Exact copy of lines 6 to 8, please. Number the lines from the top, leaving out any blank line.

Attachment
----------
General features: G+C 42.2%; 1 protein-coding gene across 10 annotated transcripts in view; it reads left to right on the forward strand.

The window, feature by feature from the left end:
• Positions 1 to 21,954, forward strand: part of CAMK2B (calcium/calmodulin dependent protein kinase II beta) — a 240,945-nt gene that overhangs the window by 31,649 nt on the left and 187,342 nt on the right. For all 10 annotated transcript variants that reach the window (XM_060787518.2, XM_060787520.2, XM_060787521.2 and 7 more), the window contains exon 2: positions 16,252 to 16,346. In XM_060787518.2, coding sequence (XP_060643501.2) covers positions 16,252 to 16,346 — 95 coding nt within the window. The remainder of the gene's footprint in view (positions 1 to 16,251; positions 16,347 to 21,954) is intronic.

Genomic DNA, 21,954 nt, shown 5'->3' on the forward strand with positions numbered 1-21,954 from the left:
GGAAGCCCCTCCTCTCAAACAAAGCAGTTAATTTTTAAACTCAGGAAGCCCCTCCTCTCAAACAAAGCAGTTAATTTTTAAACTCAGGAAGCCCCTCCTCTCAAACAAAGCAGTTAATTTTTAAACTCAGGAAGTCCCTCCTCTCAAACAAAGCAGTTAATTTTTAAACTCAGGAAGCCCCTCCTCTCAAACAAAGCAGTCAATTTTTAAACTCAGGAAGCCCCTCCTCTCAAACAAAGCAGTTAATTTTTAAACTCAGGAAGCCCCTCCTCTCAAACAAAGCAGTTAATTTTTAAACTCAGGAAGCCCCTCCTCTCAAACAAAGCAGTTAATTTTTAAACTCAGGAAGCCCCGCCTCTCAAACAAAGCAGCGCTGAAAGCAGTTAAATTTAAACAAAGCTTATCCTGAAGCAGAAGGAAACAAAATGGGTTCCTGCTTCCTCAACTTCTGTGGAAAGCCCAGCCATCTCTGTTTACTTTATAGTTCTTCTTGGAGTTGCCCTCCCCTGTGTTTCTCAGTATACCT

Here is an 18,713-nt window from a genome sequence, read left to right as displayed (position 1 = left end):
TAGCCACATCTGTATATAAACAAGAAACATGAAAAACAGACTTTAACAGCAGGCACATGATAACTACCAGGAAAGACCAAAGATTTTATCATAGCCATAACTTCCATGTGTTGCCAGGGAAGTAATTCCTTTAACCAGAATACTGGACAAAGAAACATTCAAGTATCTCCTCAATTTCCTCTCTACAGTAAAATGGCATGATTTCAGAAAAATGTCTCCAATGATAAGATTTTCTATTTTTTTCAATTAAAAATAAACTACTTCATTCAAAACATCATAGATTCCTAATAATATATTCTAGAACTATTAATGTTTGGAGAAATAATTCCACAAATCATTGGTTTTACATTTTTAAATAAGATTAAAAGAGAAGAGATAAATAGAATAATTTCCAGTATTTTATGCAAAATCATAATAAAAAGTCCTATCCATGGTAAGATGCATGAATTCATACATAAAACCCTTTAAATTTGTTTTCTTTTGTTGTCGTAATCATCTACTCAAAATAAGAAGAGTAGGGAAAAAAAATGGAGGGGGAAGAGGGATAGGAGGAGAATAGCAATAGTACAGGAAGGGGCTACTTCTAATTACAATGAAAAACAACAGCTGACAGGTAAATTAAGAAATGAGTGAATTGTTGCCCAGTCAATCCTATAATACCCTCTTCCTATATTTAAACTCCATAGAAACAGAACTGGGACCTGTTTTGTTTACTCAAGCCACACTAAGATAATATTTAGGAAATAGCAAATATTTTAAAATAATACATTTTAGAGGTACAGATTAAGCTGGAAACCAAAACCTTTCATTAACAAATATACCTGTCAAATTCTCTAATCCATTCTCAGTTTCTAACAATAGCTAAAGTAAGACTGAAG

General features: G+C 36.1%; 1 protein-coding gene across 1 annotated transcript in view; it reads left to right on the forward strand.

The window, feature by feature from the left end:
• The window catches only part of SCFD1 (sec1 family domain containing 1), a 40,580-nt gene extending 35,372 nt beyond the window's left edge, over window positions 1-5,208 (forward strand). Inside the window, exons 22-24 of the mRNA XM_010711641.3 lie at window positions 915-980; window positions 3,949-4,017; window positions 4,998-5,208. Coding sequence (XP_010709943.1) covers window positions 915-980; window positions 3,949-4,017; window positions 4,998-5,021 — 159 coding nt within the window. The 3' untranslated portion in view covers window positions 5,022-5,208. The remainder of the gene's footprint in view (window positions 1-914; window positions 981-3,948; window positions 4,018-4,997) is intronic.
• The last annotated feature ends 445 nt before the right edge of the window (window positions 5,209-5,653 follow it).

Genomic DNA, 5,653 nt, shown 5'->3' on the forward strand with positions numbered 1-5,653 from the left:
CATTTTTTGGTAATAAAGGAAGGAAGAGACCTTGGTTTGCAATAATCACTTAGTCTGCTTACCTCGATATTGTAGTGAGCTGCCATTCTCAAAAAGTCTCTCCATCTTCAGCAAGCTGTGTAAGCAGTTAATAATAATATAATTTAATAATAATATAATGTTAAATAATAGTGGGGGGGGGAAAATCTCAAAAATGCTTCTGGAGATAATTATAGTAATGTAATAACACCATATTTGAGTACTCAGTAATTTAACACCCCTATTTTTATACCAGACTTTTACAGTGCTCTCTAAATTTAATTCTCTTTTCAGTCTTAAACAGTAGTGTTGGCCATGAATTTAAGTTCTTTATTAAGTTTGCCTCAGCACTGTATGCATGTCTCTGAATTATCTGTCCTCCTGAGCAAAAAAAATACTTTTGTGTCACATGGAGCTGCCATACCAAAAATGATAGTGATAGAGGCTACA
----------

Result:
Here is an 18,713-nt window from a genome sequence, read left to right as displayed (position 1 = left end):
TAGCCACATCTGTATATAAACAAGAAACATGAAAAACAGACTTTAACAGCAGGCACATGATAACTACCAGGAAAGACCAAAGATTTTATCATAGCCATAACTTCCATGTGTTGCCAGGGAAGTAATTCCTTTAACCAGAATACTGGACAAAGAAACATTCAAGTATCTCCTCAATTTCCTCTCTACAGTAAAATGGCATGATTTCAGAAAAATGTCTCCAATGATAAGATTTTCTATTTTTTTCAATTAAAAATAAACTACTTCATTCAAAACATCATAGATTCCTAATAATATATTCTAGAACTATTAATGTTTGGAGAAATAATTCCACAAATCATTGGTTTTACATTTTTAAATAAGATTAAAAGAGAAGAGATAAATAGAATAATTTCCAGTATTTTATGCAAAATCATAATAAAAAGTCCTATCCATGGTAAGATGCATGAATTCATACATAAAACCCTTTAAATTTGTTTTCTTTTGTTGTCGTAATCATCTACTCAAAATAAGAAGAGTAGGGAAAAAAAATGGAGGGGGAAGAGGGATAGGAGGAGAATAGCAATAGTACAGGAAGGGGCTACTTCTAATTACAATGAAAAACAACAGCTGACAGGTAAATTAAGAAATGAGTGAATTGTTGCCCAGTCAATCCTATAATACCCTCTTCCTATATTTAAACTCCATAGAAACAGAACTGGGACCTGTTTTGTTTACTCAAGCCACACTAAGATAATATTTAGGAAATAGCAAATATTTTAAAATAATACATTTTAGAGGTACAGATTAAGCTGGAAACCAAAACCTTTCATTAACAAATATACCTGTCAAATTCTCTAATCCATTCTCAGTTTCTAACAATAGCTAAAGTAAGACTGAAG

General features: G+C 36.1%; 1 protein-coding gene across 1 annotated transcript in view; it reads left to right on the forward strand.